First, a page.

“Buildings have a lifespan and can be designed for disassembly for easier segregation and more efficient disassembly when the time comes,” explains Bee’ah director environmental responsibility Jeremy Byatt.


He says designers and architects should think more intelligently about designs, for example an arched window frame generates more waste during the construction process when the shape is cut out than a square window frame.


Furthermore, he says: “The project manager is integral to waste management. When working to deadline the attitude towards waste is all too often to ‘just get rid of it’, but the project manager has the responsibility to ensure waste is segregated onsite.”


This is the message Byatt is communicating to its existing construction clients and says that eventually there will be a higher price for waste going to landfill than segregated, reusable and recyclable waste.


And it seems that the problem is not confined to the Middle East. US-based project manager Jeff Bunger says he

cannot believe the items he finds inside construction-site dumpsters. “When I first started in construction, anything and everything was going in. Now, contractors and owners are being required to keep a close eye on what is being thrown away.”


Bunger says he watches what is being thrown away and does everything within his power to get rid of waste responsibly or reuse it onsite, but in the US, each state already has its own regulation outlining the accepted method of waste management in construction. .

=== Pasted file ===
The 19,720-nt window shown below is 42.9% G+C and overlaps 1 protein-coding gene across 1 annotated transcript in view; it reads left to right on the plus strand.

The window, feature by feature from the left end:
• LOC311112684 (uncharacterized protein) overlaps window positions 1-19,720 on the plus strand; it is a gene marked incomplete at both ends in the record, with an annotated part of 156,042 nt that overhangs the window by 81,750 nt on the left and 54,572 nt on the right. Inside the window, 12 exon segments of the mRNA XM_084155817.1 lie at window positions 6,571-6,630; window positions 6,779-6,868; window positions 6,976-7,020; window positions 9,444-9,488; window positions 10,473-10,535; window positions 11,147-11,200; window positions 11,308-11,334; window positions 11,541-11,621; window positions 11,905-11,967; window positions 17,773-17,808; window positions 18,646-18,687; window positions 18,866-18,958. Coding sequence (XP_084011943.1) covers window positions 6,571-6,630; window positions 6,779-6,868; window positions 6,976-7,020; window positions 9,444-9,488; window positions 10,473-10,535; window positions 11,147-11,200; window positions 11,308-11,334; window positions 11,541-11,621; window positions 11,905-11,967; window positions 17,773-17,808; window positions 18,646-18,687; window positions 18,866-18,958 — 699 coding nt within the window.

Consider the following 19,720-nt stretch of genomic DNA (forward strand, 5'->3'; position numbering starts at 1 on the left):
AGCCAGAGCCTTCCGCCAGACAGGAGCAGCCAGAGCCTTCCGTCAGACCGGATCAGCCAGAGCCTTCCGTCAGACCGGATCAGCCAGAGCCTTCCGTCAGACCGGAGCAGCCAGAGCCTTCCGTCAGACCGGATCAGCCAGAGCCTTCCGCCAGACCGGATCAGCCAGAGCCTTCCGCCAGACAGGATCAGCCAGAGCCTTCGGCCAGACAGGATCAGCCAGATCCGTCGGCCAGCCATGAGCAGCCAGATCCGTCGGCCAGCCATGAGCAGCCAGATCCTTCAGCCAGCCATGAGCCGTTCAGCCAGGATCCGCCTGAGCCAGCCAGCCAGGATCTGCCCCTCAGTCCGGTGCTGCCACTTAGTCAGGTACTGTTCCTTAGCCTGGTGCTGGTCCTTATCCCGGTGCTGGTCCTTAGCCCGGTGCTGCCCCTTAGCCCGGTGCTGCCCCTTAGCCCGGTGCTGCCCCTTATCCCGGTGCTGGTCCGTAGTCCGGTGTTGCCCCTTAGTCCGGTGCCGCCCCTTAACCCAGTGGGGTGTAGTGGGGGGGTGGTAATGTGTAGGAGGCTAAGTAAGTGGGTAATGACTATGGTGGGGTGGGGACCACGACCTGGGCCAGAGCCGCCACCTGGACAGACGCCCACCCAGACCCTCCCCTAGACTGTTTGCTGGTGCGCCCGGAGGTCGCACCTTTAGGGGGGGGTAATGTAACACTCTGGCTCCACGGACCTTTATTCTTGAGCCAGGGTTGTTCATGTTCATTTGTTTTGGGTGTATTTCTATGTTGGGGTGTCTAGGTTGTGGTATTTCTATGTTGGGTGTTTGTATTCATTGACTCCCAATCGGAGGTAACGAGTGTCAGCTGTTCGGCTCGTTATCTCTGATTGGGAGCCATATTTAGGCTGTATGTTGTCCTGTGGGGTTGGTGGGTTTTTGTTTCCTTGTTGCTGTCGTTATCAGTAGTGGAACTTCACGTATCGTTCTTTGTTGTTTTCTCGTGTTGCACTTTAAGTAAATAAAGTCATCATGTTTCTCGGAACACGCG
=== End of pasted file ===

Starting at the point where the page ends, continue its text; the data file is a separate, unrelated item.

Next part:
Back in the UAE, Makki concludes that reused material must be certified, secondly we have to raise industry’s awareness of sustainable waste management and finally we must ensure the reuse of materials is economically feasible.




–       Recycling construction and demolition waste (CWD) onsite reduces the material hauling and disposal costs

–       Regular recycling pickup of materials from the construction site can keep sites cleaner and increase work efficiency and safety

–       As awareness increases about the importance of green building, the fact that effective CDW recycling is practiced, is a business advantage for environmentally-conscious customers who are looking for this practice

–       Costs of purchasing recycled material is lower than using virgin materials

–       Given the rapid expansion of Dubai, there is the need to conserve the use of space needed for landfills. Valuable land can certainly be used more effectively

–       Using recycled CDW limits the costs related with managing air and water pollution, as well as energy use

–       Costs are reduced as material does not need extracting, processing and transporting like virgin raw materials